Understanding retail and restaurant wine pricing leads you to better wine for the money

There you were, sitting at the restaurant peering down at the bottle prices on the wine list, making a split second decision about the value of what you planned to order. Perhaps you had previously tried that bottle from your favorite wine shop, loved it, but were now confounded as to the price difference at your favorite restaurant.

Knowing what kind of value your getting is tough when you don't know how what you're buying is priced, wine or otherwise. Naturally, no two bottle shops or bistros are the same, so we can't make absolute statements about any of them, but a little knowledge about wine pricing will go a long way helping you navigate the list.

So, in general, wine prices in both restaurants and bottle shops fluctuate a bit by geography; almost everything is more expensive in the big city, and wine is no exception.

However, in general, bottles of wine retail for about 33% more than their wholesale price. For example, a bottle whose retail price is $15 probably wholesales for about $10, meaning that the wine shop you're buying it from for $15 probably bought it from a distributor for around $10. Because the retail price is the knowledge most of us have to work with, you can assume that Wholesale = Two times Retail divided by Three (that's W = 2xR / 3 for you math lovers out there).

Wait, but why do we care?

Well, for starters, a little empathy for your friendly neighborhood wine merchant is a good thing. Unless you're into really high-end wine, he or she is probably not making a killing off of you. This is actually relevant to you, because many wine shops run standing discounts on wine by the case, i.e. 10% off when you buy 12+ mixed and match bottles, or 20% off if you buy 12 of the same bottle (called a solid case), etc. Our favorite Washington, DC area shop -- The Vineyard in McLean, VA -- offers 25% discounts on solid cases. Returning to our $15 per bottle retail example, a 25% case discount means that the wine shop is buying the wine for $10 and selling it to you by the case for $11.25, a mere $15 per case profit. That's a great deal for you, less of a great deal for the shop. Now, granted, often times it is through distributor discounts that these discounts to you are made possible, but the theory holds. Case discounts are a great deal.

So back to the restaurant... here we're working with bigger markups, and the numbers fluctuate more widely depending on what kind of restaurant you're in. However, in general, we've found that a restaurant markups are going to fluctuate somewhere between 2.5 and 4 times the wholesale price. Therefor, that bottle that retails for $15 is going to run you anywhere from $25 to $40 at the restaurant. Could be higher, could be lower (though we seriously doubt lower), but you're in a good range with this math. Again, in general, the lower the wholesale price, the higher percentage the markup (up towards that x4 range); the higher the wholesale price, the lower percentage the markup. Of course, if we extrapolate this to a bottle that retails at $40, we can use our handy formula to guesstimate a wholesale cost of around $27, and thus hope to order a bottle for the table in the $66 to $106 range.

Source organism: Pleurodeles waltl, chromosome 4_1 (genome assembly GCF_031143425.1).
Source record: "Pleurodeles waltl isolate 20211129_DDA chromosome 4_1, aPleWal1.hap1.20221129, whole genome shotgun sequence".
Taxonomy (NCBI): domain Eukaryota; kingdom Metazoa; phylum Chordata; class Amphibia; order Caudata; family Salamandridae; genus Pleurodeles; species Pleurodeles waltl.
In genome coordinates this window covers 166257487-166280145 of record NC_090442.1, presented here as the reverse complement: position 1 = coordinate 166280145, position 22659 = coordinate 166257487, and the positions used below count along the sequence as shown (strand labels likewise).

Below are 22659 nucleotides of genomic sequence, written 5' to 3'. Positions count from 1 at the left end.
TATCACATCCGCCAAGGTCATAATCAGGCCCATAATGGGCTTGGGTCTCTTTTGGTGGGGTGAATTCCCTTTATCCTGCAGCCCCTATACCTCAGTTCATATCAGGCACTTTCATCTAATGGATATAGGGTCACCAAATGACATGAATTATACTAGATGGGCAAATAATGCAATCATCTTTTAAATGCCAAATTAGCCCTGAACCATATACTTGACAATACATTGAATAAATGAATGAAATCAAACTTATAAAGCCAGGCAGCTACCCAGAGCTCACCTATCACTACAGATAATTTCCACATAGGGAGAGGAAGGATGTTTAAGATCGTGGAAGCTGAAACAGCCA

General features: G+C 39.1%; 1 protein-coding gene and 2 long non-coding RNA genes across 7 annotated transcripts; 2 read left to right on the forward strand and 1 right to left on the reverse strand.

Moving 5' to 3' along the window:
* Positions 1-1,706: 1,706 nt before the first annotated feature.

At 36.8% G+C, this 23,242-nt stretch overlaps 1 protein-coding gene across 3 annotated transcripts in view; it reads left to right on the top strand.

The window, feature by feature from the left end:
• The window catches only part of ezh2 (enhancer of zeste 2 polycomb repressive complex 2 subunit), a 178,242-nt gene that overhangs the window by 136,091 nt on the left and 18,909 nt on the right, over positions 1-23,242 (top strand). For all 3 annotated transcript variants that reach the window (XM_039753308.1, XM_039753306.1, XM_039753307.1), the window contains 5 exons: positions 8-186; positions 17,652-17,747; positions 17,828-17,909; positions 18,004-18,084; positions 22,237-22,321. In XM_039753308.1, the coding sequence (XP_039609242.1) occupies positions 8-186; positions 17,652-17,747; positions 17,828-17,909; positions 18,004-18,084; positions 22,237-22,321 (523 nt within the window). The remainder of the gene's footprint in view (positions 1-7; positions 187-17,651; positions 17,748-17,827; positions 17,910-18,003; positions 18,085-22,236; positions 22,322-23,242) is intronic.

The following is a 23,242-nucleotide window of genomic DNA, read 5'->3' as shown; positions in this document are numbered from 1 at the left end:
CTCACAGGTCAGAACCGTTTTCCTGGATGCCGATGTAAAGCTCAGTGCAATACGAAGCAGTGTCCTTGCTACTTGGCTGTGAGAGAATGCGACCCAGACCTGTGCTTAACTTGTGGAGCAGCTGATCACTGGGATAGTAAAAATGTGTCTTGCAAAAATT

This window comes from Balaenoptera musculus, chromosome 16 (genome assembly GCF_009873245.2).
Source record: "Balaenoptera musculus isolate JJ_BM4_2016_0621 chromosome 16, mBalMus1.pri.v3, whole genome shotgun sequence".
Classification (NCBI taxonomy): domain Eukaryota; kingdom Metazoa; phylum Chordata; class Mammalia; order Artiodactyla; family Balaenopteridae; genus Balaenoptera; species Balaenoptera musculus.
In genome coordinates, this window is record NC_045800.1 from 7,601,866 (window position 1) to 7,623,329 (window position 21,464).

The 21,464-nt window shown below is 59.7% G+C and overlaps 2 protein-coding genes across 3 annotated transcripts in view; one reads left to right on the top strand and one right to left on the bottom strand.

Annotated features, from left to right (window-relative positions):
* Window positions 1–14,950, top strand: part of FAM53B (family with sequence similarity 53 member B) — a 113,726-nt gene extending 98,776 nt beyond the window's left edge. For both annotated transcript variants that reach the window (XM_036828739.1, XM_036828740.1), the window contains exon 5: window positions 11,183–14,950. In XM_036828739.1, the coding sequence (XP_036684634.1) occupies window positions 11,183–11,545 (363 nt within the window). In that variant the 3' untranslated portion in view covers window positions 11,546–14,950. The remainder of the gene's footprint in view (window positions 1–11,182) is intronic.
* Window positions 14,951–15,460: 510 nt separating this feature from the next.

You see how a little knowledge can be useful, especially in restaurants?  There are two big takeaways from this:

First, cheaper bottles are almost always a worse value for the money in a restaurant. 

Second, if you see a restaurant bottle that you know from the retail, you can do some simple math in your head to determine if you're getting an above or below average deal in the restaurant (I'd use a 3x restaurant markup as your "average" benchmark, at least in the realm of wine purchasing that most of us do in restaurants on a typical night).

...But one more thing. There are any number of reasons that the same wine can cost different amounts in different restaurants, or even in the same restaurants on different occasions. These reasons are all other stories for other times, but remember that just because you see wine in a restaurant that you feel is on the higher end of the markup spectrum, that doesn't necessarily mean that diners are getting a raw deal. That wine may be more expensive in the place you're visiting, or the restaurant may have paid more for it because they purchased less of it, or it may have been a more popular or lower volume wine with the distributor. Seeing a higher than expected markup on a bottle isn't an indication that there's a problem with the wine or the restaurant, but rather just an indication that that particular wine may not be the best choice for you on this particular evening.